Photographer: Akio Kon/Bloomberg

Not a Single Japanese 10-Year Bond Traded Tuesday

Updated on

Some jobs might be threatened by automation. But when it comes to government bond trading in Japan, the biggest threat might be the country’s central bank.

The Bank of Japan has vacuumed up so much of the government bond market -- in excess of 40 percent -- that it’s left fewer securities for others to buy and sell. Some other buyers, such as pension funds and life insurers, also tend to follow buy-and-hold strategies.

That’s the backdrop to Tuesday’s session, when not a single benchmark 10-year note was traded on exchange, according to Japan Trading Co. data. Barclays Securities Japan rates strategist Naoya Oshikubo, summed it up, with perhaps an understatement: "the JGB market was generally thin."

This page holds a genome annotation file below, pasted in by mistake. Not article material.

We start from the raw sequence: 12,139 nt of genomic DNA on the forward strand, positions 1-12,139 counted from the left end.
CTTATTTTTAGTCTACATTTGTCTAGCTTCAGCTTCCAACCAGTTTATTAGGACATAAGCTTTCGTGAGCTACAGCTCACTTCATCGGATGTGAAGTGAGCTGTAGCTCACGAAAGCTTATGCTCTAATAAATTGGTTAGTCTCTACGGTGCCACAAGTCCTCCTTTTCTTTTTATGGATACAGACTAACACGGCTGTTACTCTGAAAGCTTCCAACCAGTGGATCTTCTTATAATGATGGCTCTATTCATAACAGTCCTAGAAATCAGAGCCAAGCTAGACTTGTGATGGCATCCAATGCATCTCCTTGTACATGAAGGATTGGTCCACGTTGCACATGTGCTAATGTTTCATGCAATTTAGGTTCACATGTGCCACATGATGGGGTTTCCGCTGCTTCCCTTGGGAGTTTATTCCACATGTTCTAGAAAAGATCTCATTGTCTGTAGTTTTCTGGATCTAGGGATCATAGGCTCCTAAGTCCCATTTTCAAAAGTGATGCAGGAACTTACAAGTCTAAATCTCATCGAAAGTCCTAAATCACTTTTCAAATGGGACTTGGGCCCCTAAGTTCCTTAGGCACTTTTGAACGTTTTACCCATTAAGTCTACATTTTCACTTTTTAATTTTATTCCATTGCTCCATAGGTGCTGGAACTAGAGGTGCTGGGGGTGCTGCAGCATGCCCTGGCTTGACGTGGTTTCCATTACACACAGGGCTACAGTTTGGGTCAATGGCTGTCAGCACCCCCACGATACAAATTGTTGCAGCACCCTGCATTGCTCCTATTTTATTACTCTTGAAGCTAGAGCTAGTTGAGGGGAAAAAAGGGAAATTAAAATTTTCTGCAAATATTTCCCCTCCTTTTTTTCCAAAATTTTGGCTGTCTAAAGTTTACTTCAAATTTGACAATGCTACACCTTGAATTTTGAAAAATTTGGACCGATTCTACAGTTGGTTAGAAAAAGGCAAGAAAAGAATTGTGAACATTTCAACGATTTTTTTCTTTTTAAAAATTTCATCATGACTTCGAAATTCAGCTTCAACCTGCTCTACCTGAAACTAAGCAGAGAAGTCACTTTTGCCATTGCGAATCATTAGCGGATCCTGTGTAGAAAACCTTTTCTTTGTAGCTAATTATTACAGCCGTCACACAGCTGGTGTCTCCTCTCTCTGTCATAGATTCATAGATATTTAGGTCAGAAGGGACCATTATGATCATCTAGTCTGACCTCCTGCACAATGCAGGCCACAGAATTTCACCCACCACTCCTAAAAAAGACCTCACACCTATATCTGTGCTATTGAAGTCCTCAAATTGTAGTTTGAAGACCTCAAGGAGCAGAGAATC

The upside for the BOJ is that with such little going on in the market, it makes it easier to control the yield curve, with less need for intervention. Governor Haruhiko Kuroda noted to lawmakers Wednesday that the central bank has bought 75 percent of the government bonds issued in the fiscal year ending this month.

Meantime, for Oshikubo and his colleagues, there’s more time to catch up on reading.

(Adds comment from Kuroda in penultimate paragraph.)
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